Oman’s Current Account Balance vs the UAE and Qatar, 2014-17 (% of GDP)

Source: IMF, 2017


The status of diversification efforts
The economy still remains dependent on oil revenues, with efforts to expand outside the sector having thus far failed. In its diversification pursuits, investment using funds collected over the golden years when oil prices were high have hitherto focused on large-scale, long-term projects both at home – such as Salalah and Duqm ports and the petrochemical facilities at Sohar – and abroad, such as ownership of Oxea. In time, these megaprojects may create trickle-down benefits for the local economy and for small- and medium-sized enterprises (SMEs), but they are unlikely to have a major impact on the labour market or fiscal situation in the short term and could require further capital investment. The Tanfeedh initiative, which supports SMEs, remains in the planning phase and, in any case, its budding entrepreneurs would need to succeed in a difficult market before being in a position to pay taxes and contribute non-oil revenue to the government. In the meantime, SMEs struggle with the burden of bureaucracy, Omanisation costs, and market dominance of entrenched trading houses. Entrepreneurs seeking a friendlier business environment migrate to the UAE.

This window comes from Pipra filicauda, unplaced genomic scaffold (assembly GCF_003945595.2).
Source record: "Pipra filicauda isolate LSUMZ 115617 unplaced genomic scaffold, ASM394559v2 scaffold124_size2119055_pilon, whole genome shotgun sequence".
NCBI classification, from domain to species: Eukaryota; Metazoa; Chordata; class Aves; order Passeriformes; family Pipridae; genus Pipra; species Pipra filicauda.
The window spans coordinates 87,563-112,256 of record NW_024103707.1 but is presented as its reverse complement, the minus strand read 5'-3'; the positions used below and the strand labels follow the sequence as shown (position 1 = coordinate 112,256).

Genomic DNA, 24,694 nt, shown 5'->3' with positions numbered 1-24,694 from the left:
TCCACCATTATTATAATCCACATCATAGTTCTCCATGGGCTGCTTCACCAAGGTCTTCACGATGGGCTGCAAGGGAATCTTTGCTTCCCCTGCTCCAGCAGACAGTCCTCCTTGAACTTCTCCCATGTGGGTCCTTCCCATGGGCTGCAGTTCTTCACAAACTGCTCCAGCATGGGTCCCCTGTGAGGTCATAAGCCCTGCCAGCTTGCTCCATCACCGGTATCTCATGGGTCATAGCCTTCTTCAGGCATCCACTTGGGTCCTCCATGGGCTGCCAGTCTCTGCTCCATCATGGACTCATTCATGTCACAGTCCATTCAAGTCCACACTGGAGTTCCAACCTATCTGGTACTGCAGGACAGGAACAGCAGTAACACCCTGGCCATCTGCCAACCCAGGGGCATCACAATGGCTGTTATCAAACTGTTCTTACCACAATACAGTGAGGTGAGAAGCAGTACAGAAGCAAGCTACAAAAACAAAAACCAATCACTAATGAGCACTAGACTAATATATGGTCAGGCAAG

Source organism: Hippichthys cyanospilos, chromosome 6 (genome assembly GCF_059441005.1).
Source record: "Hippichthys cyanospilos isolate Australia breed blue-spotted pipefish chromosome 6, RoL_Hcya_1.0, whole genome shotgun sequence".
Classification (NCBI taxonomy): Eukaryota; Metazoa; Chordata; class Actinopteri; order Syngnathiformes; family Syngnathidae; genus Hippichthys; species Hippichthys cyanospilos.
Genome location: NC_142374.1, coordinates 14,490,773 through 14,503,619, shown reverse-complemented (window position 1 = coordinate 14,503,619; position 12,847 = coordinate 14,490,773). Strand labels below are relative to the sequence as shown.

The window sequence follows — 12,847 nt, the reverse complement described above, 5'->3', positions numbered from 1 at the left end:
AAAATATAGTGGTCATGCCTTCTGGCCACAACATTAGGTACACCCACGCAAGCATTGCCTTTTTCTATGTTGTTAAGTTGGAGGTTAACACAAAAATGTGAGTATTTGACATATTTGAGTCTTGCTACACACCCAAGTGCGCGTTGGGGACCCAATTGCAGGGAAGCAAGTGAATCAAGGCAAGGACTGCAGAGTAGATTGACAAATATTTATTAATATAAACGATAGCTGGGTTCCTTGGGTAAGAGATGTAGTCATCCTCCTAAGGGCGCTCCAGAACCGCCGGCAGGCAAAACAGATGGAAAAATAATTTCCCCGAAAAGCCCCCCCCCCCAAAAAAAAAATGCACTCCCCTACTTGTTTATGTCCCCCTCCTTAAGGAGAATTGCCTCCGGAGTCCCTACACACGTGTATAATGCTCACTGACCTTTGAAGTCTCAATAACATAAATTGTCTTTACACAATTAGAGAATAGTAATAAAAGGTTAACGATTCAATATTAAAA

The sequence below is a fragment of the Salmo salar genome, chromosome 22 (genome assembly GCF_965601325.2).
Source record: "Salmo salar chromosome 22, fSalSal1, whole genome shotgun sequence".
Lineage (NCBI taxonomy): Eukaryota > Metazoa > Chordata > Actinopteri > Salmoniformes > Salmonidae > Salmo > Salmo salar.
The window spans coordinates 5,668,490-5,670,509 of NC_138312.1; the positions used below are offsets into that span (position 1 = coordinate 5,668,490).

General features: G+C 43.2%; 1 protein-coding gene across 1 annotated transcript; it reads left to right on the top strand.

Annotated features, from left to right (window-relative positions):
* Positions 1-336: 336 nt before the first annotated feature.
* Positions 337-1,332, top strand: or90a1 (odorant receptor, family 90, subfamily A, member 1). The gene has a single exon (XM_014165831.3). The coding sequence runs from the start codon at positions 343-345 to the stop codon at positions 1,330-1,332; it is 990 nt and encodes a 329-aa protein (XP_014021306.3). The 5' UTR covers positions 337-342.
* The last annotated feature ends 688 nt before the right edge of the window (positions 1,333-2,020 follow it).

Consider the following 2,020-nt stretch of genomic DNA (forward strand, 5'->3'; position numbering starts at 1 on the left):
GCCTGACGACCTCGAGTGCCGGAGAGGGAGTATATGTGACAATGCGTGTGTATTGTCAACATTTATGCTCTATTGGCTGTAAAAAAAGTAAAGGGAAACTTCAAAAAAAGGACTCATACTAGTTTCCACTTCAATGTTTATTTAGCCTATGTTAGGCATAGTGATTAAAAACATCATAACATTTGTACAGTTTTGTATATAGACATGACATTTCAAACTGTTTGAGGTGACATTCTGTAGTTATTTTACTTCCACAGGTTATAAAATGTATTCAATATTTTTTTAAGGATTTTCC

Model of Al Duqm Port and Drydock. February 23, 2013. Wikimedia